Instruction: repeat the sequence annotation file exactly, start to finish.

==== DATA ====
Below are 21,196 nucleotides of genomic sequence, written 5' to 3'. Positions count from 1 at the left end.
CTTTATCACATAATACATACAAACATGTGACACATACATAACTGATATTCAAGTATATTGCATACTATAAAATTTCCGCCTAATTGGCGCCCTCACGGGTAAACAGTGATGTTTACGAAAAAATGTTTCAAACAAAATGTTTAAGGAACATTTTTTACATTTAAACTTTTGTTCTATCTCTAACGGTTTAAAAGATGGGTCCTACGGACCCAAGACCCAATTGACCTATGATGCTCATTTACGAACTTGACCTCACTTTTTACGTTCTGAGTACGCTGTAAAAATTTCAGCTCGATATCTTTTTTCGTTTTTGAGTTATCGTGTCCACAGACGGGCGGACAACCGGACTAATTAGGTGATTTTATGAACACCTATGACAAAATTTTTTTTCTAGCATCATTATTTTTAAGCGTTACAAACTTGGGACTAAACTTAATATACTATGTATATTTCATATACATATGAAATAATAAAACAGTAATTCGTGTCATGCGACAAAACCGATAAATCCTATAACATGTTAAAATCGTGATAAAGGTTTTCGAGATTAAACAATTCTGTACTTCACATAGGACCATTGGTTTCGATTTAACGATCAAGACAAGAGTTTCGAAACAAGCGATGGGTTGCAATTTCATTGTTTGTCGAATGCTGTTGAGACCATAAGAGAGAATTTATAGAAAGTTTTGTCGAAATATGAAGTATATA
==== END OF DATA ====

Below are 21,196 nucleotides of genomic sequence, written 5' to 3'. Positions count from 1 at the left end.
CTTTATCACATAATACATACAAACATGTGACACATACATAACTGATATTCAAGTATATTGCATACTATAAAATTTCCGCCTAATTGGCGCCCTCACGGGTAAACAGTGATGTTTACGAAAAAATGTTTCAAACAAAATGTTTAAGGAACATTTTTTACATTTAAACTTTTGTTCTATCTCTAACGGTTTAAAAGATGGGTCCTACGGACCCAAGACCCAATTGACCTATGATGCTCATTTACGAACTTGACCTCACTTTTTACGTTCTGAGTACGCTGTAAAAATTTCAGCTCGATATCTTTTTTCGTTTTTGAGTTATCGTGTCCACAGACGGGCGGACAACCGGACTAATTAGGTGATTTTATGAACACCTATGACAAAATTTTTTTTCTAGCATCATTATTTTTAAGCGTTACAAACTTGGGACTAAACTTAATATACTATGTATATTTCATATACATATGAAATAATAAAACAGTAATTCGTGTCATGCGACAAAACCGATAAATCCTATAACATGTTAAAATCGTGATAAAGGTTTTCGAGATTAAACAATTCTGTACTTCACATAGGACCATTGGTTTCGATTTAACGATCAAGACAAGAGTTTCGAAACAAGCGATGGGTTGCAATTTCATTGTTTGTCGAATGCTGTTGAGACCATAAGAGAGAATTTATAGAAAGTTTTGTCGAAATATGAAGTATATA